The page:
Wednesday, April 6, 2011

LED Lights are Here. Really.

A few years ago, compact fluorescent lights (CFLs) arrived on the scene. They are much more energy efficient than typical incandescent bulbs. For example, a CFL bulb consumes about one-third the amount of electricity as an incandescent bulb.

The reduction in electricity consumption is a great boon, and I've seen a reduction in my monthly electrical consumption since I switched all of the most frequently-used bulbs over to CFLs.

What I haven't liked about CFLs is that they tend to be slow to come up to full brightness and their color is a bit too yellowish for my taste.

Oh, and if you want them to be dimmable, the cost goes way up while the usable range of dimming is about half that of an incandescent bulb.

But I've always wondered why light-emitting diodes (LEDs) weren't more popular. Well, they've finally arrived.

In one of my frequent trips to Costco, I saw that they were offering some LED floodlights. If an item is at Costco, it's mainstream. The cost was $40 per bulb, but with a Connecticut Light and Power (CL&P) instant rebate of $20, the cost was only $20.

Of course, the packaging touts how much money the bulbs will save you over the course of the 10 or so years the light is supposed to last, but they are comparing the bulbs to incandescent bulbs, not the CFLs I already invested in.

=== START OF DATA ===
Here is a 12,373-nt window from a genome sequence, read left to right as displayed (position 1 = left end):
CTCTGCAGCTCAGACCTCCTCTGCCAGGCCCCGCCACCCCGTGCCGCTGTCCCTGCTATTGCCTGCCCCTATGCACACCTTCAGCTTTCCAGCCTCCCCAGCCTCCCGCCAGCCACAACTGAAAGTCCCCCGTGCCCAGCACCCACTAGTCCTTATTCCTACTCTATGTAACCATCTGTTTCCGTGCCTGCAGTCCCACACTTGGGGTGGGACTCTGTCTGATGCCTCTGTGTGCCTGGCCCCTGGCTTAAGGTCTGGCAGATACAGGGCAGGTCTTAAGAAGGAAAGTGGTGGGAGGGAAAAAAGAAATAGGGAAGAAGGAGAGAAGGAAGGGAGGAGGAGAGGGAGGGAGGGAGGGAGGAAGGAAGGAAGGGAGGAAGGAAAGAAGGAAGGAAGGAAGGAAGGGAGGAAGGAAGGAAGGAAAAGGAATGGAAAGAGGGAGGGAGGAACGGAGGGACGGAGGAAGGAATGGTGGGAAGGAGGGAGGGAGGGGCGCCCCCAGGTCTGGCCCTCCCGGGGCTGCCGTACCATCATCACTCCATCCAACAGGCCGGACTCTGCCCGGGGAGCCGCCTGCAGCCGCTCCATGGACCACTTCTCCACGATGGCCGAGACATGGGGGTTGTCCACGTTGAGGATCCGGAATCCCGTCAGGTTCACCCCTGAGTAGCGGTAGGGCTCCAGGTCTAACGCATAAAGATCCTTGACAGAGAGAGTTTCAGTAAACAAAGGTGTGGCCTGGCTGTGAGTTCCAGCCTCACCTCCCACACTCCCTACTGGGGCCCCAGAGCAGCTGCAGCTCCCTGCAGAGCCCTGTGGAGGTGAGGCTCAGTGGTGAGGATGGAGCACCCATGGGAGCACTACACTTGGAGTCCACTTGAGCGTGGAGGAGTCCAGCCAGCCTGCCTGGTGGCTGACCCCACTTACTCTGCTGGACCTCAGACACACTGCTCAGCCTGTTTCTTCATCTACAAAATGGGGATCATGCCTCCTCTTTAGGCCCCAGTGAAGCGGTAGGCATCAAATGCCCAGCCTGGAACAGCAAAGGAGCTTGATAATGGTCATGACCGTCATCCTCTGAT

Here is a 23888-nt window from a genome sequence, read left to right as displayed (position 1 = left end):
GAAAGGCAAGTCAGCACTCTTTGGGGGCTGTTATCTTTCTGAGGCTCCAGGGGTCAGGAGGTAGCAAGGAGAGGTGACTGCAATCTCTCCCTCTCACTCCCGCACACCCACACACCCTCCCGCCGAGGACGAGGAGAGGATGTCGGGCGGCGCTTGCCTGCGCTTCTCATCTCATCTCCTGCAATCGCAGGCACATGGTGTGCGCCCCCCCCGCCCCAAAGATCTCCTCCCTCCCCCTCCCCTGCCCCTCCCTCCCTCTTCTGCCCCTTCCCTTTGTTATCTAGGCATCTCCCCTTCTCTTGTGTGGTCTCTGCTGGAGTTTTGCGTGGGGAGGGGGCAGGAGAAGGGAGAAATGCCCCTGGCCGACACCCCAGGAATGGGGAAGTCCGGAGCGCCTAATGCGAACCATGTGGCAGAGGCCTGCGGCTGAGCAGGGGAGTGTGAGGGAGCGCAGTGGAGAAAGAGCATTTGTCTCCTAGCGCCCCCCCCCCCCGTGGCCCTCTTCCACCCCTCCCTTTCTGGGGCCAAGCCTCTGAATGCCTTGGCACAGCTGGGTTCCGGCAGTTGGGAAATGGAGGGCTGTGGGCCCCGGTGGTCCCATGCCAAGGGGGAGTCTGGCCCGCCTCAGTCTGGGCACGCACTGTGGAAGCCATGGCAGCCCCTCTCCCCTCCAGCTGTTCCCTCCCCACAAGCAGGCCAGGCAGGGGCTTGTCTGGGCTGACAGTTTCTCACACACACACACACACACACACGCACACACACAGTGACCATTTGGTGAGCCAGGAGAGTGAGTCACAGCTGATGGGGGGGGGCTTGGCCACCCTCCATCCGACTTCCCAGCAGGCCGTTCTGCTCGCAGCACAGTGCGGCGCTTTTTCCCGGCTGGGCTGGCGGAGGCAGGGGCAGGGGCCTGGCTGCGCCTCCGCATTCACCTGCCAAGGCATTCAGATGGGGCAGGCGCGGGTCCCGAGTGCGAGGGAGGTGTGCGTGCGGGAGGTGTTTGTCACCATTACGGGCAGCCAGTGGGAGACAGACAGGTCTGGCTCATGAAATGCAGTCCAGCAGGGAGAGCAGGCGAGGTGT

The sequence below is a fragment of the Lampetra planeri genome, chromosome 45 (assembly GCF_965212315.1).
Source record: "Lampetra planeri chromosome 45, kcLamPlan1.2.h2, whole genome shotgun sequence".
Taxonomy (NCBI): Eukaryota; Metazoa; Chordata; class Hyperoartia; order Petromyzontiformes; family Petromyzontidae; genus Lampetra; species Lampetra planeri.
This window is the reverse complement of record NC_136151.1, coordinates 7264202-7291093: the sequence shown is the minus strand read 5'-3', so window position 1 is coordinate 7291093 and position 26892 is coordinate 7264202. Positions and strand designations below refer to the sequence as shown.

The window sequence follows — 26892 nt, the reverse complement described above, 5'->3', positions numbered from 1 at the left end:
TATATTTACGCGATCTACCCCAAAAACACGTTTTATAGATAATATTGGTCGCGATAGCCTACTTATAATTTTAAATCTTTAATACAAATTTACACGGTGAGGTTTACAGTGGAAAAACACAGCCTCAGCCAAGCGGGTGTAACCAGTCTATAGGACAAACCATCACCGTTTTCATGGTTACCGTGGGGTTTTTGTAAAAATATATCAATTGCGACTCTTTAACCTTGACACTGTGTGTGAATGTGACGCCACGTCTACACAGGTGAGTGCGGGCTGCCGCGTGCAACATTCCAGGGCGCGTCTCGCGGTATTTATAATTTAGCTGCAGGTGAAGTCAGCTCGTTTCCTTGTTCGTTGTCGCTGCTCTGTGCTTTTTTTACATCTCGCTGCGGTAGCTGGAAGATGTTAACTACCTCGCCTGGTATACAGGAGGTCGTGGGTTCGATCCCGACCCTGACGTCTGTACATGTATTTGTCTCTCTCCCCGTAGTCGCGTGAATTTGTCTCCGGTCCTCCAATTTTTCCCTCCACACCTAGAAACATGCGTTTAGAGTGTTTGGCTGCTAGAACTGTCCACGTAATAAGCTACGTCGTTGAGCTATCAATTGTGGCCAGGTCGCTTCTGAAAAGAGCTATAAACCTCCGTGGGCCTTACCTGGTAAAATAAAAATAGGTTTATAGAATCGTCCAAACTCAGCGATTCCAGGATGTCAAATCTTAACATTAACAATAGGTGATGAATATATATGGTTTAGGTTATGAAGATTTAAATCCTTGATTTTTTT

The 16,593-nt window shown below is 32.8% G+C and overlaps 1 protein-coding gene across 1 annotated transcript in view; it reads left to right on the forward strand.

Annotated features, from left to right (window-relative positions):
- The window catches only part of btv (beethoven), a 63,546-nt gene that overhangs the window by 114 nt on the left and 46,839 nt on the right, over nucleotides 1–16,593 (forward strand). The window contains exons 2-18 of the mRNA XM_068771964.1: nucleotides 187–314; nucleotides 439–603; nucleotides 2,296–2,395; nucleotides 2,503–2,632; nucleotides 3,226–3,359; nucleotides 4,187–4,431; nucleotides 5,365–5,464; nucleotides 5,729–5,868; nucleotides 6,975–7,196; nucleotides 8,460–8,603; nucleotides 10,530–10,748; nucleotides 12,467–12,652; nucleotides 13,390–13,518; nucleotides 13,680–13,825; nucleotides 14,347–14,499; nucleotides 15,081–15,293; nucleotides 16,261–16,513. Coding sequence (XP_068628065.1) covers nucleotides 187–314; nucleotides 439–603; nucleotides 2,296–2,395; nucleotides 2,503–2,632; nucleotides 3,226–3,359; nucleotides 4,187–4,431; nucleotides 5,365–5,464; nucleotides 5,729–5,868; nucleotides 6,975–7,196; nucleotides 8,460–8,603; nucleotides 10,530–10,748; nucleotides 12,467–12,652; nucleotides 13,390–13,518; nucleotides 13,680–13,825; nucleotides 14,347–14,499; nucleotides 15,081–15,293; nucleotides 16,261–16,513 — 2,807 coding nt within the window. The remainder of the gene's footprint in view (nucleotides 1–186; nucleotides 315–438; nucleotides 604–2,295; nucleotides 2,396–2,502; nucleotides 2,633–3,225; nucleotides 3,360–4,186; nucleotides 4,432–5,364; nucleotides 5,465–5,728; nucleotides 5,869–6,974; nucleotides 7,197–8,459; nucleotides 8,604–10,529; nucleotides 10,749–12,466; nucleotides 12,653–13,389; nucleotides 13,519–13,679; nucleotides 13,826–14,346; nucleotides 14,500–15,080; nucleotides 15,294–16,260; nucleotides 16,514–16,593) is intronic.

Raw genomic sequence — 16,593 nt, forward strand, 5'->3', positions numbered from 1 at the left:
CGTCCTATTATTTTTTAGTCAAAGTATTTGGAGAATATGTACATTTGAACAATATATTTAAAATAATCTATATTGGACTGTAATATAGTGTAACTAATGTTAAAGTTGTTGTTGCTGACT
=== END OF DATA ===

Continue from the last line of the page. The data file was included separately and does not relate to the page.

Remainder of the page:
What I really like about the LED lights is the color of them, their instant on capabilities and the dimming range. All very attractive.

I also like the fact that the LEDs don't have the bit of mercury in them, so disposal is not as much of an issue as it is with CFLs.

What I don't like about the LED lights is that they have very heavy duty framing and supports that can't be easily crushed or apparently recycled. I don't know the reason for this, but all of the LED lights I've seen seem to be very solidly built.

The other aspect of LED lights that I don't like is their cost. Without the CL&P discount, it's hard to justify a $40 LED bulb instead of a $1 incandescent bulb. I'm sure the cost will come down over time, but it's a hard nut to swallow.

With all of the benefits of LED lights, I was ready to invest in replacing all of the recessed lights in my kitchen with LEDs. That's about 13 lights altogether.

Even though the cost would have been more than $250, I really like what LEDs offer.

So, back I went to Costco only to find that the bulbs were no longer in stock, no one could tell me when they'd be available, and I can't find the bulbs at costco.com — or any other online retailer.

I guess my CFLs will have to stay with me until the LED bulbs become more than a one-time sale at Costco.

Mark Mathias, a 30-plus year veteran of information technology and a resident of Westport, Connecticut, was named by Computerworld magazine to their inaugural list of “Premier 100 IT Leaders.” This column was originally published in the Westport News on Wednesday 6 April 2011.

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